© Pancake! Photographie

Open and Diverse The story collector

5 minutes

The city, her stage

For theatre director Anne Simon, all the world is a stage. Whether she is inside or outside, everyone is an actor and everyday objects become props. The ideas for her productions come to her in flashes of inspiration, an  inspiration which she feeds on her many walks through Luxembourg City.

We meet Anne Simon on the terrace of café-bar Interview for an interview. We want to meet her and (re)see the city with her. The café has set out bistro tables and on one of the chairs sits the artist, leaning forwards, a cigarette smouldering between her fingers. Her slender legs are crossed and she fixes her gaze on something in the distance. The posture reminds me of a hawk about to strike, seizing the object of desire in a few seconds. She is lost in her thoughts. But on what? She is definitely not looking for food, as the bird of prey would be. And she doesn’t need it. A cappuccino steams on the table in front of her, with a biscuit. No, she’s tracking down something else. She is searching for situations, people, actions, art and everyday things that interest and inspire her. She absorbs and she exhales ideas.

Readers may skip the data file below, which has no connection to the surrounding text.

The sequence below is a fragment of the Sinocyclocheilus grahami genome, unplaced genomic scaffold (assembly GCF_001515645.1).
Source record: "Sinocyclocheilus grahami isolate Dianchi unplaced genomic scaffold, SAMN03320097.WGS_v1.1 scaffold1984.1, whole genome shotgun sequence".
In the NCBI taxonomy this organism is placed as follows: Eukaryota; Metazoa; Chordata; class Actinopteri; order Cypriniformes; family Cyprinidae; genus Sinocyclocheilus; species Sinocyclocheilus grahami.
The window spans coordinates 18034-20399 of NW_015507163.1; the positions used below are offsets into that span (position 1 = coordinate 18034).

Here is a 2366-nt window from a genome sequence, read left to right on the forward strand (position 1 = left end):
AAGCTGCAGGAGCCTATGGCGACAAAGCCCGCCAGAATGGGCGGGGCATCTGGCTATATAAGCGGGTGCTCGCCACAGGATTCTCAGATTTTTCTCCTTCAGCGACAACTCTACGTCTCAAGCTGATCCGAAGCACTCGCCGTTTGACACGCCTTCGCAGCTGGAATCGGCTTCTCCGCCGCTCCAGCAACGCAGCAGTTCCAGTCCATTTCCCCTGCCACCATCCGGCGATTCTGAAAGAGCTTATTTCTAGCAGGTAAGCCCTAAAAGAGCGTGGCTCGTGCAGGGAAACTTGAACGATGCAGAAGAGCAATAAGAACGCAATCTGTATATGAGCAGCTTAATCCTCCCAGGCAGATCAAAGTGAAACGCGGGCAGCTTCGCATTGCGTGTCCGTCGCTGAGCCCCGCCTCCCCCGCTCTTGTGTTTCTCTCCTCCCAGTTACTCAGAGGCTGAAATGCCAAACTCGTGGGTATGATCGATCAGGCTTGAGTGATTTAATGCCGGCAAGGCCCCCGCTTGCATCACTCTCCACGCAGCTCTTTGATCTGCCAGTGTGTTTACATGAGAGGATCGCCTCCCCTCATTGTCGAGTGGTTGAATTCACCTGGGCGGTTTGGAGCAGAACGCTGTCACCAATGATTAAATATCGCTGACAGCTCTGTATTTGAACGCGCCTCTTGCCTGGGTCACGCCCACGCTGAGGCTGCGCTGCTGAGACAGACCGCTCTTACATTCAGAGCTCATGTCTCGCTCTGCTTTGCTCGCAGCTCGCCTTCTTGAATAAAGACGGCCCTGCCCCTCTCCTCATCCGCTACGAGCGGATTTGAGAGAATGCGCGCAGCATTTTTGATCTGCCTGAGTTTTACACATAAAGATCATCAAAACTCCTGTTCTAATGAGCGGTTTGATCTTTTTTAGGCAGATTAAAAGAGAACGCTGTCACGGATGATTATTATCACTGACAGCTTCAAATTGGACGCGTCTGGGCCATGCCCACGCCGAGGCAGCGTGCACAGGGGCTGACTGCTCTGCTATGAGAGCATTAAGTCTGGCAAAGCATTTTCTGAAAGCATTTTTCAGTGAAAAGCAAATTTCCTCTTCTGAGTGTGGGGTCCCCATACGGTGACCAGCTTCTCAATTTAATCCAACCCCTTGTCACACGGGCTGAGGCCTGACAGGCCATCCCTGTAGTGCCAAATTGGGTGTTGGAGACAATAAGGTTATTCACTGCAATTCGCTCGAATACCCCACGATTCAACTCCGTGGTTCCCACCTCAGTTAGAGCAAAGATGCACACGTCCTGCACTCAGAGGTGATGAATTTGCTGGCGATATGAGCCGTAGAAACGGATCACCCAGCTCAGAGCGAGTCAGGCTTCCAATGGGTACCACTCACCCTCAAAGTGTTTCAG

Enigmatic paths

It’s fun to listen to Anne Simon talk. And to see how engaged she is in her storytelling: shining eyes, her hands dance. Her clothing style is a typical theatre combination of striped trouser suit coupled with a modish purple-pink three-striped  jogging jacket. 50s style sunglasses rest on her blonde hair. Fashion consciousness paired with understatement. A pink notebook lies on the table in front of her. It’s probably always with her. Ideas must be caught and pinned down.